See Round-Island Taiwan Itinerary Part 1a for travel information, East Coast: Hualien and Taroko Gorge.
Itinerary 1b: East Coast: Dulan and Taitung.
Hung on Anping Treehouse: “Have courage to let go.”
Suggested Itinerary Day 5: Taitung 台东 to Kenting 墾丁
Take Train. Kenting is made famous by the movie, Cape No. 7 海角七号, the second top grossing movie in Taiwan, after Titanic. On its own right, Kenting has the longest swimming beach in the area, good for surfing, snorkelling, cycling and diving. We skipped this leg because it was winter.
Suggested Itinerary Days 6 & 7: Kenting 墾丁 to Kaohsiung 高雄
Train. Once a Dickensian industrial nightmare, flithy port and polluting factories, mayor Frank Hsieh (1998-2005) has cleaned it up, creating a space for pop-music centre. Interesting sights include Ciaotou Sugar Factory, Lotus Pond with 20 over temples, Kaohsiung Harbour, Cijin Island with a Matsu Temple, British Consulate Residence at Dagou, Love River, Formosa Boulevard KMRT Station and Tuntex Sky Tower. We didn’t stop at Kaohsiung because our friends advised us that it is just another city and we might as well spend more days in Taipei.
Suggested Itinerary Days 8 & 9: Kaohsiung 高雄 to Tainan 台南 (or for us, Taitung 台东 to Tainan 台南)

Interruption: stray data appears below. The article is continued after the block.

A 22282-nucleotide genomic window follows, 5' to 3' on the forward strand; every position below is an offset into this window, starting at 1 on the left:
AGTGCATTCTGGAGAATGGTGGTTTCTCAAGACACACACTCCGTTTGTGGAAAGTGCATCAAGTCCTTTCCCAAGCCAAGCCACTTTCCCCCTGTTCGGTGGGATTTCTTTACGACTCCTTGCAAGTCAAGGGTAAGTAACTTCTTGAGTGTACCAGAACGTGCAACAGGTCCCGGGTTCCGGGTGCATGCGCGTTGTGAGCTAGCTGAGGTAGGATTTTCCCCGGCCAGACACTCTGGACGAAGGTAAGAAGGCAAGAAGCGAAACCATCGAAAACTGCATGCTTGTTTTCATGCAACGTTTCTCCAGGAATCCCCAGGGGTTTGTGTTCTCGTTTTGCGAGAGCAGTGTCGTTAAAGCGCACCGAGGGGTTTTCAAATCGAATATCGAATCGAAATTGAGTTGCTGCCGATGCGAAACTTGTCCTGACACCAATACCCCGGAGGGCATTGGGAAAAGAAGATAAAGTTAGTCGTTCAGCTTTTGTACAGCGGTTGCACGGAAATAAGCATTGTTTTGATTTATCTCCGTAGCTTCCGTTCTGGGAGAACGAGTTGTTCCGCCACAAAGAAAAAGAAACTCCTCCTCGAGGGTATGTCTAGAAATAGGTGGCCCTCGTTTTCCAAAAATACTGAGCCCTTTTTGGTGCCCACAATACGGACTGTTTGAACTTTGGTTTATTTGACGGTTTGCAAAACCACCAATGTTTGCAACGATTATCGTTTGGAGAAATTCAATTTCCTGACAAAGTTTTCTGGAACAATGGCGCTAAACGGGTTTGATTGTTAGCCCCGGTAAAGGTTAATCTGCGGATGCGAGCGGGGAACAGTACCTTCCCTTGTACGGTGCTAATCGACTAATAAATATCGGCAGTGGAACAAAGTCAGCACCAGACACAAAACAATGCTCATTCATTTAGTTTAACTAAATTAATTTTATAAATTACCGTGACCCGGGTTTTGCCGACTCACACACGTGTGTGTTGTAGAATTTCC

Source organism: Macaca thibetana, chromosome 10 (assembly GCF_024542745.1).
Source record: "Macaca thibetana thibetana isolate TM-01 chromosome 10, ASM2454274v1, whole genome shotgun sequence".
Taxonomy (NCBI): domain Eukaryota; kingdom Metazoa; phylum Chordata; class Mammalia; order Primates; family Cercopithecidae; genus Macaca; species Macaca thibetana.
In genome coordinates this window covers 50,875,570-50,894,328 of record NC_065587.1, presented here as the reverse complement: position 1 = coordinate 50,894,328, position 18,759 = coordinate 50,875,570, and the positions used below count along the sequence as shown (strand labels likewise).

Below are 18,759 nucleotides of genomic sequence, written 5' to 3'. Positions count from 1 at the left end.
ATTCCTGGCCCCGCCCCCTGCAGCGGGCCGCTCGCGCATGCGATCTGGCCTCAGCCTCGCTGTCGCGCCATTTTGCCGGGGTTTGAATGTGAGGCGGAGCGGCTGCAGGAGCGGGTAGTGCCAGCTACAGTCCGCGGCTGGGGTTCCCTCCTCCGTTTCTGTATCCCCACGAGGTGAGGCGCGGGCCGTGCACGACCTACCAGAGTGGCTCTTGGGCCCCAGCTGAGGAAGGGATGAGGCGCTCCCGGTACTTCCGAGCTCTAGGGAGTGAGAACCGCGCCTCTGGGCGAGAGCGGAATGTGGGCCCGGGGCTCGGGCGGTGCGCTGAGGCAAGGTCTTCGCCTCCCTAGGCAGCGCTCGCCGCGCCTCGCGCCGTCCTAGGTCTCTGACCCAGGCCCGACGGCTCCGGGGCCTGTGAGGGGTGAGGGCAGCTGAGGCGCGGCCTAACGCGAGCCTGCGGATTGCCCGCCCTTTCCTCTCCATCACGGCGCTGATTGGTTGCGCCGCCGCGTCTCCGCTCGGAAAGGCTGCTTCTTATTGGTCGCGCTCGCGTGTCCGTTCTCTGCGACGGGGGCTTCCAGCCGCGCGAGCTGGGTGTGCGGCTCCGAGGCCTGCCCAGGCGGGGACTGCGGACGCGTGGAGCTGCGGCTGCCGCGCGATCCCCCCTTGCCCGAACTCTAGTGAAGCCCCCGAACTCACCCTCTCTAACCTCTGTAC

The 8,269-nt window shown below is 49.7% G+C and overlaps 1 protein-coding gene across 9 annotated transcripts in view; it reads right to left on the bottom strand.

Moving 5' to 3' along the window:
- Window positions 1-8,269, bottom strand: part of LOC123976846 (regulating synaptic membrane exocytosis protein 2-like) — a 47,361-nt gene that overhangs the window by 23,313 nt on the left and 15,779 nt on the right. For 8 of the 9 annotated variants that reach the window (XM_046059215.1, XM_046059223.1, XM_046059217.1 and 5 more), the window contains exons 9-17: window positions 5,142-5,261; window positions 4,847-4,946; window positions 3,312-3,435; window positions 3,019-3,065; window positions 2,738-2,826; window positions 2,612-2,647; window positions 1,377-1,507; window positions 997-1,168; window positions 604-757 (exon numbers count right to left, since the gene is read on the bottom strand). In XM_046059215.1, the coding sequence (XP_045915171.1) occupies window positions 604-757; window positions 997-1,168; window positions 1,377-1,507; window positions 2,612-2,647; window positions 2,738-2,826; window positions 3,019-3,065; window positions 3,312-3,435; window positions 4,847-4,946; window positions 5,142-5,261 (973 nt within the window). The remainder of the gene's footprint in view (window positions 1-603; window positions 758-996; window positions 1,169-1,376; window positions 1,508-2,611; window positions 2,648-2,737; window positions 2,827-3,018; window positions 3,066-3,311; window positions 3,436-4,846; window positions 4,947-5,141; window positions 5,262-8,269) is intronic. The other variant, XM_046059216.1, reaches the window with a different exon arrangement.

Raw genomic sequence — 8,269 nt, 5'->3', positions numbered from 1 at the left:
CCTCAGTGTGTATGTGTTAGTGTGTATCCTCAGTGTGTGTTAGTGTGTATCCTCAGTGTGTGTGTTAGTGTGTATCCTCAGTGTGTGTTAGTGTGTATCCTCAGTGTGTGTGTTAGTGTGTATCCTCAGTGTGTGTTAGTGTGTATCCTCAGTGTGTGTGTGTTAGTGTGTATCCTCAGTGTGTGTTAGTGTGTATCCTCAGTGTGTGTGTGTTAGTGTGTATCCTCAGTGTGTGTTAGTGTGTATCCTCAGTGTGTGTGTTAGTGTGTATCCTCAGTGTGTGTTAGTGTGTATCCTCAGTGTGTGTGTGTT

You can take High Speed Rail (on the West Coast only) or Taiwan Railways (round island). But since we skipped two days and didn’t go to Kenting and Kaohsiung, we went straight from Taitung to Tainan by Taiwan Railways. We were so thankful when we reached Tainan because this was the first city that we could hail a cab on the street; the other cities are too rural that taxis don’t roam. And we were so relieved to check into a proper hotel.
AsiaRooms offers 15 hotels in Tainan and has kindly given us a night’s rest at Shangri-La Far Eastern Plaza (pictured left). Even though Mr NGFL fancies himself as a bohemian-hipster, there was a deep relief on his face when we finally checked into Shangri-La after days of bad accommodations. For the Taiwan Railway train station, Shangri-La is a mere 5 minutes walk away.